There was a time when I thought maybe I was a Buddhist.
I love what we do at meditation conferences, and most of those speakers talk about Buddhism. We meditate, and we let go of suffering – our middle-class, first-world version of “suffering”, anyway. We spend time awash in compassion – self-compassion, mostly, but also compassion for others. Afterwards, we stretch and shake out the kinks and smile at the person next to us, and get on with the lecture for the day.
And I am totally there! It’s fun, if you enjoy that kind of thing, which I do. It’s physically nourishing, and mentally refreshing. It’s all about love and oneness, love and self-acceptance. All you need is love.
It feels great.
Except – that’s not Buddhism. That’s our fun, Americanized version of Buddhism.
Buddhism is actually about letting go of the desire to love and be loved, as well as letting go of hate. Letting go of self, letting go of others. Letting go of the illusion of choice.
That’s not just something I came up with. Check out the book “What Makes You Not a Buddhist”, by Dzongsar Jamyang Khentse. Khentse is a Tibetan Buddhist lama, teacher, writer and artist, and while he’d be glad for you to be a real Buddhist, he also refutes our American version of Buddhism, and he does it simply by stating the basic Buddhist principles. For instance, he reminds us that “If you cannot accept that all emotions are pain … then you are not a Buddhist.” All emotions are to be relinquished.
Even love and compassion.
Woops. We are pretty much not into that.
As a culture, we go for lovingkindness and compassion – I certainly do. But renouncing our desire for love or compassion as no different from our desire for hate and rejection? Seeing both the guilt of the abuser and the pain of the abused as equally illusory? Letting go of the desire to love or be loved, the desire to care about others, or even myself?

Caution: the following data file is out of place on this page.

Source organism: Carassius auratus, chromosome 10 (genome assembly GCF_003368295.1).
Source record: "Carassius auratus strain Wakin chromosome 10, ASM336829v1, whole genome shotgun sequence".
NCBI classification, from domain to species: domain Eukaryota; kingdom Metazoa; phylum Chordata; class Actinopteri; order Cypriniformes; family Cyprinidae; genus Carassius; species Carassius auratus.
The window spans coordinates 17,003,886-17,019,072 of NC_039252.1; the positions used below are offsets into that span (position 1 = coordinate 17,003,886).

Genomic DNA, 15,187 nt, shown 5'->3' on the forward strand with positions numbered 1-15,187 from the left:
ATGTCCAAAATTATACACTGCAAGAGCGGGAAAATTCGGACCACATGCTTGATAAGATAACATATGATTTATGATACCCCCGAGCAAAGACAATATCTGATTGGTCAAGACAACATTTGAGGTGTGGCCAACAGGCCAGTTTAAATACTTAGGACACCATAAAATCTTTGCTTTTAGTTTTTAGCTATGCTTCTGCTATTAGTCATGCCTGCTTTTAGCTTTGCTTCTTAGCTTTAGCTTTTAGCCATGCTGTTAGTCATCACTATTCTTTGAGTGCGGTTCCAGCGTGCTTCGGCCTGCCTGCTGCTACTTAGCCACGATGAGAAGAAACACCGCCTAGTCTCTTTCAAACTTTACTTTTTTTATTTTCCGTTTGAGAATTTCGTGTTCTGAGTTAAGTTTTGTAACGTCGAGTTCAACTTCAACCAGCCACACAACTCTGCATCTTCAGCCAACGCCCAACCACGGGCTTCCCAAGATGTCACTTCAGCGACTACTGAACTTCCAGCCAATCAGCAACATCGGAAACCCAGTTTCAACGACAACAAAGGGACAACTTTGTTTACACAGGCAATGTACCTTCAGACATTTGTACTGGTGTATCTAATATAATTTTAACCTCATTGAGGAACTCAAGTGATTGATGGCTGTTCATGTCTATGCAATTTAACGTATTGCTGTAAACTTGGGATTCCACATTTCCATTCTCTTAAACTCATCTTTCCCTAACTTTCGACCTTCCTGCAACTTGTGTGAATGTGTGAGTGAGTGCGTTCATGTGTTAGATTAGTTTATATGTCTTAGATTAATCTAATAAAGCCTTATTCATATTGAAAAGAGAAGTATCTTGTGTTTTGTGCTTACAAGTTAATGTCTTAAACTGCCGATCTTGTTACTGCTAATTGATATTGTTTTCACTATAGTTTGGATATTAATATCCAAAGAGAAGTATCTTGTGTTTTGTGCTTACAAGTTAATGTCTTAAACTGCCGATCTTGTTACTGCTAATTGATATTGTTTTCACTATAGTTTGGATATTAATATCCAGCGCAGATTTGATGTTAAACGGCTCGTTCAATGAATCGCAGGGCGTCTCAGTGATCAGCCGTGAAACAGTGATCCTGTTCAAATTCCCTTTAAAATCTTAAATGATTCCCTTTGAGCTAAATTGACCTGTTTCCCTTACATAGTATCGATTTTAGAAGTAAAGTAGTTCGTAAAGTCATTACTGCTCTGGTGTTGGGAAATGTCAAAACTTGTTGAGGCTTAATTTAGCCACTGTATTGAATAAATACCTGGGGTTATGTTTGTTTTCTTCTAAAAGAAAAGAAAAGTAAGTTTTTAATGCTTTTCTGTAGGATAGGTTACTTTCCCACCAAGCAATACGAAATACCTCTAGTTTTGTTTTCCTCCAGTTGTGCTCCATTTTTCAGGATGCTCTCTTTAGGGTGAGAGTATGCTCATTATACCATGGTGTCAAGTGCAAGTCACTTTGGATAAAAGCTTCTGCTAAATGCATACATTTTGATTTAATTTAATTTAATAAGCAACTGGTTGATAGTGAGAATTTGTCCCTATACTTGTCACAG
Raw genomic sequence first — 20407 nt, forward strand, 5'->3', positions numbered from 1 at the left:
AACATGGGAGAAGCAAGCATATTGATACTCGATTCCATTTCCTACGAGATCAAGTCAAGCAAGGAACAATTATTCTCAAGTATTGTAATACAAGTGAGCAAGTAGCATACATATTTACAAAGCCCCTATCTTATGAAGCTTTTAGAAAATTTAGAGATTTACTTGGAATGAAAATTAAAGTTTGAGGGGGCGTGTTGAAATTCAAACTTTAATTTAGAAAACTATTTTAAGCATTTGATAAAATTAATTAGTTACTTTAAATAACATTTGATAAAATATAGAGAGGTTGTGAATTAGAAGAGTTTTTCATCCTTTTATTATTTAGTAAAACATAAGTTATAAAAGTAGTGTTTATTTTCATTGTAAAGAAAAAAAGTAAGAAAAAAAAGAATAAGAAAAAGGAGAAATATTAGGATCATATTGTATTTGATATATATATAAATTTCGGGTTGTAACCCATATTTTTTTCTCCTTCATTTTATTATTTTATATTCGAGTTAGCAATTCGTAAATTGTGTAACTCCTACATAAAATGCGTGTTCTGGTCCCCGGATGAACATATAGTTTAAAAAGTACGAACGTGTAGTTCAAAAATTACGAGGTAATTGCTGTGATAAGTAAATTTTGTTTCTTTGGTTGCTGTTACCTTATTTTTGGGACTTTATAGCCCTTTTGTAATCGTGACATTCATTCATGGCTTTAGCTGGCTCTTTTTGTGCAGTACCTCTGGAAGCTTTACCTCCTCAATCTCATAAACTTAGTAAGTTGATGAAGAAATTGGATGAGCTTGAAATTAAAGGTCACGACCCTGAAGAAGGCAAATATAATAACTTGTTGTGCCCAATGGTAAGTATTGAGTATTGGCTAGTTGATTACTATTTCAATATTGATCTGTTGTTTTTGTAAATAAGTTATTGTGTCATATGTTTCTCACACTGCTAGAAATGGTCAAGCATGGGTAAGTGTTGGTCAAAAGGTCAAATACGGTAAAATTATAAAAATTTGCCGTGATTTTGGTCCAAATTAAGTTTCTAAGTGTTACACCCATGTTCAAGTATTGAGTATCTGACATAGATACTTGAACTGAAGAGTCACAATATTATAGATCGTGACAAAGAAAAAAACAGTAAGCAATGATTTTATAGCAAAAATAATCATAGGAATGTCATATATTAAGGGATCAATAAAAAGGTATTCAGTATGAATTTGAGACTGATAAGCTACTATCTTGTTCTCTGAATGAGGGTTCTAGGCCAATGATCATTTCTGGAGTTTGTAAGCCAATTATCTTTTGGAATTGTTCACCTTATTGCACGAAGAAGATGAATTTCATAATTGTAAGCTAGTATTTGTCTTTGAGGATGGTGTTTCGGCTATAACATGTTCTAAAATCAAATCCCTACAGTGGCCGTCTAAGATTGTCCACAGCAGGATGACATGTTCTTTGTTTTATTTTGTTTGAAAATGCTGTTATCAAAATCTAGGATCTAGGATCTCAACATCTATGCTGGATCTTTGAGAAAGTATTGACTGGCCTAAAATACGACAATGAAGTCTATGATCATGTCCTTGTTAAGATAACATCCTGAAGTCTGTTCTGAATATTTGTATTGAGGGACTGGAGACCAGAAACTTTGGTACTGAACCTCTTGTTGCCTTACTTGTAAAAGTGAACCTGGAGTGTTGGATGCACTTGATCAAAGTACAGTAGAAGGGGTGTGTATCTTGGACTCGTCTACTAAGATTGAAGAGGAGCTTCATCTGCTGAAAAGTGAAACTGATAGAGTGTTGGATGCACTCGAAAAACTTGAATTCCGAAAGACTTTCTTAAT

Nope. That’s just not us. It’s certainly not me.
We champion the underdog, we care about those who are downtrodden, whether it’s sexually abused children or transgender adults with no bathroom access. We respect others, and we try to learn to love ourselves.
Because the Americanized version of quasi-Buddhism comes at the world from a Western mindset, one which rests, however uneasily, on our culturally Christian foundation.
It’s a Christian foundation based on the primacy and reality of Love – bastardized and twisted though the living out of that philosophy has often been. God as Love. Justice. Grace. Mercy. Those experiences, those values, are only affirmed as ultimate reality in the Christian tradition.
And only in its non-perverted form, even there.
Buddhism says all desire – desire to hate and desire to harm, desire to love and desire be loved – all desire is false. Every emotion is to be relinquished.
Only in the core expression of Christian truth do we find love as the ultimate reality. Love as the foundation, the truth; the way forward and the goal of the journey.
Because only in Christianity is ultimate reality defined as Love – unconditional, underneath-it-all, no-matter-who and no-matter-what Love. We are made alive in love, we learn how to walk in love, by love, through love. Because we have been loved. We have experienced God’s love and grace and mercy to us, and our job now is to love, just like we have been loved.
So. I’m not a Buddhist. I believe suffering is real, and that it matters. It matters enough that God came as Jesus and died to cover the payment justice demanded from us – the ones who caused suffering. I believe love is real, not illusion. The most real “real” of all. I believe that God is love – and I love that God is love. I love that the truth underneath it all is love.
I can rest in that love. And I am safe to love. Really. No matter what.
And that’s why I meditate. Because God is love. Because underneath it all are the Everlasting Arms. I want to live the reality of that love. Not to lose all desire, but to nourish and deepen my desire to live in the truth.